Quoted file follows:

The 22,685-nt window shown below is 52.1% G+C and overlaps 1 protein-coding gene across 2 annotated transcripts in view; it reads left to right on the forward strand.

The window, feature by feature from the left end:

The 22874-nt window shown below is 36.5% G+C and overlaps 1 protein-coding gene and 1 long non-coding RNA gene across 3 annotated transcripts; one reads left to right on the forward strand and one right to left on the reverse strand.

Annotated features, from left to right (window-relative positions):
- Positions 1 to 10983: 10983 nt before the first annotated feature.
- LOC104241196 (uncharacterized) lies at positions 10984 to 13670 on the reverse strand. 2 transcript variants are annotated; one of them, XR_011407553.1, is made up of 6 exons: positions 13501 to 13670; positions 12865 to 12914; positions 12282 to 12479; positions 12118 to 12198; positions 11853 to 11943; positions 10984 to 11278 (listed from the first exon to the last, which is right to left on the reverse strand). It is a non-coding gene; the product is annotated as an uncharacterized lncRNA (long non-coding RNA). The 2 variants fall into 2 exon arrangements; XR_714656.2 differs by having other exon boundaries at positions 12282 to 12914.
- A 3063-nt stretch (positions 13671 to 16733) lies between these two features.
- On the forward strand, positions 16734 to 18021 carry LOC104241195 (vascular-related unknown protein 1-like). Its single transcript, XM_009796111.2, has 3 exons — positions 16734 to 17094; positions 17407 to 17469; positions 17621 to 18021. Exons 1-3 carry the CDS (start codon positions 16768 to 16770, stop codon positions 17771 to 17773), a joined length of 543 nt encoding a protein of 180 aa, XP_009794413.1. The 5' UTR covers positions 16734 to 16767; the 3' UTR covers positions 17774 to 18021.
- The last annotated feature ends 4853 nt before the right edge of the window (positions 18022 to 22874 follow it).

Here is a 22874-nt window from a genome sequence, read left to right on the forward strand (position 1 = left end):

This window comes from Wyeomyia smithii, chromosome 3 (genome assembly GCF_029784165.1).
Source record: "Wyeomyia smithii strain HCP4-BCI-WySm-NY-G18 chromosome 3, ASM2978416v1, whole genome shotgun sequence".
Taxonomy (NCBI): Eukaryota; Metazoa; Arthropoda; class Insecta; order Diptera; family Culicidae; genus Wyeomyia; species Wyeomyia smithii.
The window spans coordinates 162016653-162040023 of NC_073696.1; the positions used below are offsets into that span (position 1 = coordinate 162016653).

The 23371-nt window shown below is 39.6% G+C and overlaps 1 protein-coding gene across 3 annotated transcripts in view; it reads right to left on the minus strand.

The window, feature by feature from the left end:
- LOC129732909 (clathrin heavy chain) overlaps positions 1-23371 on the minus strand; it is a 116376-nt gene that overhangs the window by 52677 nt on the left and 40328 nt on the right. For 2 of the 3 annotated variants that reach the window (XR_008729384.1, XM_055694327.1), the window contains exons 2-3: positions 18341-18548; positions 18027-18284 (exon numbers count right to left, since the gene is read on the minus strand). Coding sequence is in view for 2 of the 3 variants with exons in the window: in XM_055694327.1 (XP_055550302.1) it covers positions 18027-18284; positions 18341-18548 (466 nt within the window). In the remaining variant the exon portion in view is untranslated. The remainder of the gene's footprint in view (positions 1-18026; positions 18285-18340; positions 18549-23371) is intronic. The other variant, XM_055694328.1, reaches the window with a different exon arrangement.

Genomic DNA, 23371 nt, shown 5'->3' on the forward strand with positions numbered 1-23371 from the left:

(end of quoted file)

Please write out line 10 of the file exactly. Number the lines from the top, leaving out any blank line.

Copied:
Here is a 22874-nt window from a genome sequence, read left to right on the forward strand (position 1 = left end):